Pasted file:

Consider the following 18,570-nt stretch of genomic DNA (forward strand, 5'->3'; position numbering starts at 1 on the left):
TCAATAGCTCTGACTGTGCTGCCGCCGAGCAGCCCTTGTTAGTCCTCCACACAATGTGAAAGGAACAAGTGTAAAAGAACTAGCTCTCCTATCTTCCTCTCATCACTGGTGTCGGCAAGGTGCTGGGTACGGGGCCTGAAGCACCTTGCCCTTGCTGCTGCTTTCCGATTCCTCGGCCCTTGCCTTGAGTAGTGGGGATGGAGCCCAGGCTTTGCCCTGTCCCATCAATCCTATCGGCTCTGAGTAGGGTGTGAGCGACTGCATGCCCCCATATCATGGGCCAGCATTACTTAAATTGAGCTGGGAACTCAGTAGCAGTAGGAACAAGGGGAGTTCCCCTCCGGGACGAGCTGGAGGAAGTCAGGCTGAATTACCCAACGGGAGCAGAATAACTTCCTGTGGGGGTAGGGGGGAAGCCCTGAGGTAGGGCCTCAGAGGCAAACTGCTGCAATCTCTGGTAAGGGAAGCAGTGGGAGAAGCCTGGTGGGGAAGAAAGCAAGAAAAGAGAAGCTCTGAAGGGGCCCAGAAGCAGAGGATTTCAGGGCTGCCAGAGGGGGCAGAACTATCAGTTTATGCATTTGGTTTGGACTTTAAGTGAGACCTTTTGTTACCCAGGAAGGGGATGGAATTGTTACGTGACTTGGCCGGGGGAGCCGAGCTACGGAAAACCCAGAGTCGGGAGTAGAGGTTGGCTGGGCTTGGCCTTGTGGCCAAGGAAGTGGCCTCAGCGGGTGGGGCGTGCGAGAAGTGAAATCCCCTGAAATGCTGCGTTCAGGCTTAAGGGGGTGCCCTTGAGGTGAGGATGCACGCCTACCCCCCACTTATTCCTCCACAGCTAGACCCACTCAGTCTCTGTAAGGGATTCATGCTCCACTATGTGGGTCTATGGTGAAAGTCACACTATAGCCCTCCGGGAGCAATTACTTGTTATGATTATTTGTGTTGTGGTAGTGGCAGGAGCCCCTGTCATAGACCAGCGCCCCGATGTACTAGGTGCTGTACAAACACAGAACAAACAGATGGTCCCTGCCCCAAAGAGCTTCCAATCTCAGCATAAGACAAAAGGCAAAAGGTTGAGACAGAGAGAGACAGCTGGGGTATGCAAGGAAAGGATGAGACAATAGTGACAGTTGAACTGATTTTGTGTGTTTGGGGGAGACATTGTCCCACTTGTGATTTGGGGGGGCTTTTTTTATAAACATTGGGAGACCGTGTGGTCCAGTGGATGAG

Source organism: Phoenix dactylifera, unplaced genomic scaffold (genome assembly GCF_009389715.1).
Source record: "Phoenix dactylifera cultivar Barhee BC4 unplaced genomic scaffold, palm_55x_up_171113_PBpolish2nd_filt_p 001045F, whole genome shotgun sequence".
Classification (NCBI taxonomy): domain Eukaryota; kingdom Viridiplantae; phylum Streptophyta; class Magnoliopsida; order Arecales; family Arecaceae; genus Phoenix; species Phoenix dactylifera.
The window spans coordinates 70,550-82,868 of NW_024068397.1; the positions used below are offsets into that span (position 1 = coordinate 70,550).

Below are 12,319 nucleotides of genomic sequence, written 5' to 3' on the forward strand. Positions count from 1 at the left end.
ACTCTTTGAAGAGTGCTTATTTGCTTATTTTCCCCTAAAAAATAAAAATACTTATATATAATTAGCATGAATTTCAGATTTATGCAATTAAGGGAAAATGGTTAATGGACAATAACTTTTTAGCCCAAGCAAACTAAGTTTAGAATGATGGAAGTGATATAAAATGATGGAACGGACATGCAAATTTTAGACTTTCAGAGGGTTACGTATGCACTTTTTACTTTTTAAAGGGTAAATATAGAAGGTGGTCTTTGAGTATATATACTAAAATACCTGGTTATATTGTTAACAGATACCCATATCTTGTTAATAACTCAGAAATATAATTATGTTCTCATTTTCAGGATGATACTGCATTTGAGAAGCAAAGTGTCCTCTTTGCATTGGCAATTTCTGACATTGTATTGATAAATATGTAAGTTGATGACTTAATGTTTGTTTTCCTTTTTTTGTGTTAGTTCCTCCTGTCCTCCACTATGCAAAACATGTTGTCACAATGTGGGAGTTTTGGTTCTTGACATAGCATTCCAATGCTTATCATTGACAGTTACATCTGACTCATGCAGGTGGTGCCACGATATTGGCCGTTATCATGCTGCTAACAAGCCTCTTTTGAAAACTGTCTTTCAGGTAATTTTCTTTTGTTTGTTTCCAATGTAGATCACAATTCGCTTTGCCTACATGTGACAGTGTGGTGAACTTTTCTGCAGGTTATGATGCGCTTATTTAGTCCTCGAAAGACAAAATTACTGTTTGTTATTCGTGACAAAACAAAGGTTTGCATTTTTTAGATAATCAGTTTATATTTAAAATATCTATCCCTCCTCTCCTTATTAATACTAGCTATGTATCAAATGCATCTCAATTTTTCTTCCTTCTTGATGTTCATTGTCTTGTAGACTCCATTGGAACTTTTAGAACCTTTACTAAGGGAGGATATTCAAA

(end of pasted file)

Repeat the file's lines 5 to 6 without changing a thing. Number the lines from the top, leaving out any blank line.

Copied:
Classification (NCBI taxonomy): domain Eukaryota; kingdom Viridiplantae; phylum Streptophyta; class Magnoliopsida; order Arecales; family Arecaceae; genus Phoenix; species Phoenix dactylifera.
The window spans coordinates 70,550-82,868 of NW_024068397.1; the positions used below are offsets into that span (position 1 = coordinate 70,550).